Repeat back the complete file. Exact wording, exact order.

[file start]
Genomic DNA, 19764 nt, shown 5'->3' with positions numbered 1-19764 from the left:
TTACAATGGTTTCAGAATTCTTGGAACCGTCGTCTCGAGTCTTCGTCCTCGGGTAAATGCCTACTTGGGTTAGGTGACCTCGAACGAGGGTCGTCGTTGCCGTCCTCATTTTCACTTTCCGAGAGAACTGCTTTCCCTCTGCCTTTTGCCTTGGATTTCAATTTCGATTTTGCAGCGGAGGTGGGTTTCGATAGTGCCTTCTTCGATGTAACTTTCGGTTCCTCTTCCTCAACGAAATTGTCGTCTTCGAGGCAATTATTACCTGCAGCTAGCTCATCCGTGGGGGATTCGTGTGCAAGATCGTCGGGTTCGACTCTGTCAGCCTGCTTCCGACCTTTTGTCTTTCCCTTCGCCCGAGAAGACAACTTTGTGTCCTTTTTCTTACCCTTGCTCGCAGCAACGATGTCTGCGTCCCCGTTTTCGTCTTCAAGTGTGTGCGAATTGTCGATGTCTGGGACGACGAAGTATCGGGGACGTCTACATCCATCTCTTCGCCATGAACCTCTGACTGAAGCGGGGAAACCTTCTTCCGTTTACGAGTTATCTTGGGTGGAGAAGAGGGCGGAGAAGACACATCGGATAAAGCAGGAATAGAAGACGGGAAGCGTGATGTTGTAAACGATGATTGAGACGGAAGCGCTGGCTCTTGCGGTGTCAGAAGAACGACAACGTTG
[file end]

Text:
Genomic DNA, 19764 nt, shown 5'->3' with positions numbered 1-19764 from the left:
TTACAATGGTTTCAGAATTCTTGGAACCGTCGTCTCGAGTCTTCGTCCTCGGGTAAATGCCTACTTGGGTTAGGTGACCTCGAACGAGGGTCGTCGTTGCCGTCCTCATTTTCACTTTCCGAGAGAACTGCTTTCCCTCTGCCTTTTGCCTTGGATTTCAATTTCGATTTTGCAGCGGAGGTGGGTTTCGATAGTGCCTTCTTCGATGTAACTTTCGGTTCCTCTTCCTCAACGAAATTGTCGTCTTCGAGGCAATTATTACCTGCAGCTAGCTCATCCGTGGGGGATTCGTGTGCAAGATCGTCGGGTTCGACTCTGTCAGCCTGCTTCCGACCTTTTGTCTTTCCCTTCGCCCGAGAAGACAACTTTGTGTCCTTTTTCTTACCCTTGCTCGCAGCAACGATGTCTGCGTCCCCGTTTTCGTCTTCAAGTGTGTGCGAATTGTCGATGTCTGGGACGACGAAGTATCGGGGACGTCTACATCCATCTCTTCGCCATGAACCTCTGACTGAAGCGGGGAAACCTTCTTCCGTTTACGAGTTATCTTGGGTGGAGAAGAGGGCGGAGAAGACACATCGGATAAAGCAGGAATAGAAGACGGGAAGCGTGATGTTGTAAACGATGATTGAGACGGAAGCGCTGGCTCTTGCGGTGTCAGAAGAACGACAACGTTG